ot that Yeasayer should be overly concerned about the building reaction to ‘Odd Blood’, because to our ears, it’s already set an ingenious marker for 2010. Having stuck to their firm ideal putting out an alternative to the indie fodder we’re typically subjected to, it’s an album vibrant and alive with skewed pop sensibilities, the off-beat world music rhythms that could even justify the numerous, lazy Paul Simon comparisons (white boys doing African music, right?) and Yeasayer’s unerring determination to avoid the identikit. ‘Ambling Alp’ carries all the brass stabs and soaring falsettos that helped make TV on the Radio so vital, there’s the itchy junkyard jitterbugging of ‘Rome’ that’d have Mystery Jets green with envy, and ‘O.N.E’, which towers over the whole album in the shape of (believe it or not) Cut Copy,


its skittering calypso rhythm, gyrating Prince melodies and tumbling breakdowns already pencilling it in as the single of 2010. And yes, I’m aware we’re not even there yet.Who knows, it might even make sense of their self-coined tag ‘middle-eastern-psych-popsnap-gospel’ that’s become a staple in anything Yeasayer-related; from features to Wikipedia entries, to, probably, HMV record sections. C: “It was a running joke when we wrote it down.” A: “It was apt at the time and conveyed the idea we were experimenting with a lot of different styles of music and using a middle eastern scale and working with gospel and all these ambient sounds…” I: “… and no one ever picks up on the word ‘snap’ which was Jermaine Dupri’s word for his style of Atlanta hip hop. I don’t care about the labels of anything, I don’t know what rock ‘n’ roll means anymore, I don’t know what any of it means anymore.” A: “I’d rather be that than electro pop” C: “I always get pretty mad looking at the indie section. Look at all the major labels – it’s the exact opposite! I take that stuff pretty seriously, the whole independent record culture that evolved and you have Rough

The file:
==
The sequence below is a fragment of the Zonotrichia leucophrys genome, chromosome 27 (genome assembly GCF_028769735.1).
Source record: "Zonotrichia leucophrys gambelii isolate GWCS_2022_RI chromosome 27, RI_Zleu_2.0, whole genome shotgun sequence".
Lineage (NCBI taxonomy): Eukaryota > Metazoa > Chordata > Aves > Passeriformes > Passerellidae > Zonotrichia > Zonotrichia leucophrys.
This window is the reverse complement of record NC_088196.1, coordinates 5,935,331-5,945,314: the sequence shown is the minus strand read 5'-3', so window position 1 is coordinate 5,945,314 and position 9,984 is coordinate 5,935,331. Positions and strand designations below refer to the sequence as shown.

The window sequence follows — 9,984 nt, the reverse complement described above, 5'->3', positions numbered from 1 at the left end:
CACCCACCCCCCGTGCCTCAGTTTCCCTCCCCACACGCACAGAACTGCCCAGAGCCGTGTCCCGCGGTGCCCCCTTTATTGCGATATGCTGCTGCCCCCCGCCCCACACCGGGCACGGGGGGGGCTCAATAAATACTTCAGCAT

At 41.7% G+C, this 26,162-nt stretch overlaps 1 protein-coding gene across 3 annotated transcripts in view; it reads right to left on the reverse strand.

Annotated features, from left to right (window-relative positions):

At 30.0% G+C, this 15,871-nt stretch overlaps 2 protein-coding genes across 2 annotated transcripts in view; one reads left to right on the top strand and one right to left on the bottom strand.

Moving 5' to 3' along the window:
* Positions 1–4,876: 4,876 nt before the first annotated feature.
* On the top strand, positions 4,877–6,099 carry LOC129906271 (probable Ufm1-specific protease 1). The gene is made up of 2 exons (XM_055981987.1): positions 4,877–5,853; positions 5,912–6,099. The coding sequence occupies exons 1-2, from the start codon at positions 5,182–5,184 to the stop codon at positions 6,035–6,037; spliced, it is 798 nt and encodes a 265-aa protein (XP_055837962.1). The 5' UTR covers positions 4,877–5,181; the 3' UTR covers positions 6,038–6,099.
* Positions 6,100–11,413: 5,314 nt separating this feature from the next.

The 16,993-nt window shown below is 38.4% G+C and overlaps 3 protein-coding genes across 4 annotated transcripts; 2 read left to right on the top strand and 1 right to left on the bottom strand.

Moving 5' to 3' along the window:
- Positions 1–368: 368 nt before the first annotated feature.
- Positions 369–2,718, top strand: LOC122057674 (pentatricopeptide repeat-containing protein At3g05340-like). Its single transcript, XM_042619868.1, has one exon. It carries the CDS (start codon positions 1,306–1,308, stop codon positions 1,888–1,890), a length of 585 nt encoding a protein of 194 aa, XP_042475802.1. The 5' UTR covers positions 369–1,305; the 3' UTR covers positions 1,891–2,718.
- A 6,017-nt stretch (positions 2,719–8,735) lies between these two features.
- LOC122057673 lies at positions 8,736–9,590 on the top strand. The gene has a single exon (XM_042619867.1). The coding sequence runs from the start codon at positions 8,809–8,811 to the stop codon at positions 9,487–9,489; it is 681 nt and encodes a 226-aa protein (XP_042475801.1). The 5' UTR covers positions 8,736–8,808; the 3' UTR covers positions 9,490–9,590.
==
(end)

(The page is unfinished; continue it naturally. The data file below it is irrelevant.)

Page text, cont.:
Trade and those kind of labels and the stuff going on the West Coast in America.Those labels started out of love and the songs came out of love.” A: “It’s human nature to put things into categories and little boxes. Society and segregation or apartheid type of stuff.This type of music must only be played on this radio station at a certain time and be in this section of the store. I think we all have that in our brains. I can remember listening to Arthur Russell for the first time and thinking what is this? Do I like it? I don’t know. Is this disco? I think indie means guitar, drums…” I: “…whiny vocal…” A: “…white boys singing.” C: “I always find genres funny. House. I’m trying to picture what that is. And then I hear deep house and it’s the worst thing I’ve ever heard. Or Miami freestyle…” I: “…New Orleans bounce…” L &Q: “…Acid jazz, tech house...” C: “…Felix Da Housecat…” I: “…house parties, house of Solomon… I could go on all day.” In a climate where the behemoths of the industry are bleating about illegal downloads, advance album leaks and file-sharing, and